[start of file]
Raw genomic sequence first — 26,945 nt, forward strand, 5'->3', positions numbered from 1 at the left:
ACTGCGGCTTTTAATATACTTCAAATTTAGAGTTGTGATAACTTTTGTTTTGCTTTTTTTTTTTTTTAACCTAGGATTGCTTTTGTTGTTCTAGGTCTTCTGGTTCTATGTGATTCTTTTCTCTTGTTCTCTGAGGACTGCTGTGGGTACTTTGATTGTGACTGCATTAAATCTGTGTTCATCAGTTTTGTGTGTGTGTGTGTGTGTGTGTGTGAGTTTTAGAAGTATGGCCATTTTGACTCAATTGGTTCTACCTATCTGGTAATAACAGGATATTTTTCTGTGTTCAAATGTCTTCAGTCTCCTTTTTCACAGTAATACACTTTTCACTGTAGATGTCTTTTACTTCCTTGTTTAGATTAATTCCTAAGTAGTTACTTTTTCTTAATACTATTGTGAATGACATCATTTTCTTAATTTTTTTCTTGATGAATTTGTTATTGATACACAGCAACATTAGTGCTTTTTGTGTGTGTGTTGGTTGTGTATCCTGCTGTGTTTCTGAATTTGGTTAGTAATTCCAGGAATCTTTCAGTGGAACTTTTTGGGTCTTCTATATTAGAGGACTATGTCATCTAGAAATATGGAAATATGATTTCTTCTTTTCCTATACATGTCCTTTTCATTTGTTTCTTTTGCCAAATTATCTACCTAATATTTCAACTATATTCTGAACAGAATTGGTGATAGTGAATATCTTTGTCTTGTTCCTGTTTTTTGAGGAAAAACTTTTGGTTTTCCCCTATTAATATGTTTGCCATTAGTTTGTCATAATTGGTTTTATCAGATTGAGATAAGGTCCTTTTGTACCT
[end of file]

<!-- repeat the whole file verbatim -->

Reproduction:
Raw genomic sequence first — 26,945 nt, forward strand, 5'->3', positions numbered from 1 at the left:
ACTGCGGCTTTTAATATACTTCAAATTTAGAGTTGTGATAACTTTTGTTTTGCTTTTTTTTTTTTTTAACCTAGGATTGCTTTTGTTGTTCTAGGTCTTCTGGTTCTATGTGATTCTTTTCTCTTGTTCTCTGAGGACTGCTGTGGGTACTTTGATTGTGACTGCATTAAATCTGTGTTCATCAGTTTTGTGTGTGTGTGTGTGTGTGTGTGTGAGTTTTAGAAGTATGGCCATTTTGACTCAATTGGTTCTACCTATCTGGTAATAACAGGATATTTTTCTGTGTTCAAATGTCTTCAGTCTCCTTTTTCACAGTAATACACTTTTCACTGTAGATGTCTTTTACTTCCTTGTTTAGATTAATTCCTAAGTAGTTACTTTTTCTTAATACTATTGTGAATGACATCATTTTCTTAATTTTTTTCTTGATGAATTTGTTATTGATACACAGCAACATTAGTGCTTTTTGTGTGTGTGTTGGTTGTGTATCCTGCTGTGTTTCTGAATTTGGTTAGTAATTCCAGGAATCTTTCAGTGGAACTTTTTGGGTCTTCTATATTAGAGGACTATGTCATCTAGAAATATGGAAATATGATTTCTTCTTTTCCTATACATGTCCTTTTCATTTGTTTCTTTTGCCAAATTATCTACCTAATATTTCAACTATATTCTGAACAGAATTGGTGATAGTGAATATCTTTGTCTTGTTCCTGTTTTTTGAGGAAAAACTTTTGGTTTTCCCCTATTAATATGTTTGCCATTAGTTTGTCATAATTGGTTTTATCAGATTGAGATAAGGTCCTTTTGTACCT